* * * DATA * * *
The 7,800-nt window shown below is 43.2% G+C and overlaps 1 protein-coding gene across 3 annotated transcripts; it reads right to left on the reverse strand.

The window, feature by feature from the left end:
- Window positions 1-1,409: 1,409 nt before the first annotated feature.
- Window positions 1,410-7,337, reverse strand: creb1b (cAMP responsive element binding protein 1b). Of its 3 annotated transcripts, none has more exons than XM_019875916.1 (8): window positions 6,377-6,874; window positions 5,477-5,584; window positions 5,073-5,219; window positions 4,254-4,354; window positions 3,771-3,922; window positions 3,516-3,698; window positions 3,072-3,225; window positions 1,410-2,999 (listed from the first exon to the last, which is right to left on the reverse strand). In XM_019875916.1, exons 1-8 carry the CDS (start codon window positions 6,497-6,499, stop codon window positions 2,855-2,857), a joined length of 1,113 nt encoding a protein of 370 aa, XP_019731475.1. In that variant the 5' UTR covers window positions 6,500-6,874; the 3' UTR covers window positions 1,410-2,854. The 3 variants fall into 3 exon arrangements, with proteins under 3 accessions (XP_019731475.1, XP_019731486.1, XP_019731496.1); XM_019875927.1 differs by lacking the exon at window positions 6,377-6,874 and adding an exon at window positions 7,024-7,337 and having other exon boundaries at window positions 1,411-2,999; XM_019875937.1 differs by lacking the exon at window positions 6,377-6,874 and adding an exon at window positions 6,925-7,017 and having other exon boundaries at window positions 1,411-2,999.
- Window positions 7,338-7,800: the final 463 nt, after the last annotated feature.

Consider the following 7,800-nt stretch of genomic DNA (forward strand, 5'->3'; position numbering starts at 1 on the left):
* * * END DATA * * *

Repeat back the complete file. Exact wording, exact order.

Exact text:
The 7,800-nt window shown below is 43.2% G+C and overlaps 1 protein-coding gene across 3 annotated transcripts; it reads right to left on the reverse strand.

The window, feature by feature from the left end:
- Window positions 1-1,409: 1,409 nt before the first annotated feature.
- Window positions 1,410-7,337, reverse strand: creb1b (cAMP responsive element binding protein 1b). Of its 3 annotated transcripts, none has more exons than XM_019875916.1 (8): window positions 6,377-6,874; window positions 5,477-5,584; window positions 5,073-5,219; window positions 4,254-4,354; window positions 3,771-3,922; window positions 3,516-3,698; window positions 3,072-3,225; window positions 1,410-2,999 (listed from the first exon to the last, which is right to left on the reverse strand). In XM_019875916.1, exons 1-8 carry the CDS (start codon window positions 6,497-6,499, stop codon window positions 2,855-2,857), a joined length of 1,113 nt encoding a protein of 370 aa, XP_019731475.1. In that variant the 5' UTR covers window positions 6,500-6,874; the 3' UTR covers window positions 1,410-2,854. The 3 variants fall into 3 exon arrangements, with proteins under 3 accessions (XP_019731475.1, XP_019731486.1, XP_019731496.1); XM_019875927.1 differs by lacking the exon at window positions 6,377-6,874 and adding an exon at window positions 7,024-7,337 and having other exon boundaries at window positions 1,411-2,999; XM_019875937.1 differs by lacking the exon at window positions 6,377-6,874 and adding an exon at window positions 6,925-7,017 and having other exon boundaries at window positions 1,411-2,999.
- Window positions 7,338-7,800: the final 463 nt, after the last annotated feature.

Consider the following 7,800-nt stretch of genomic DNA (forward strand, 5'->3'; position numbering starts at 1 on the left):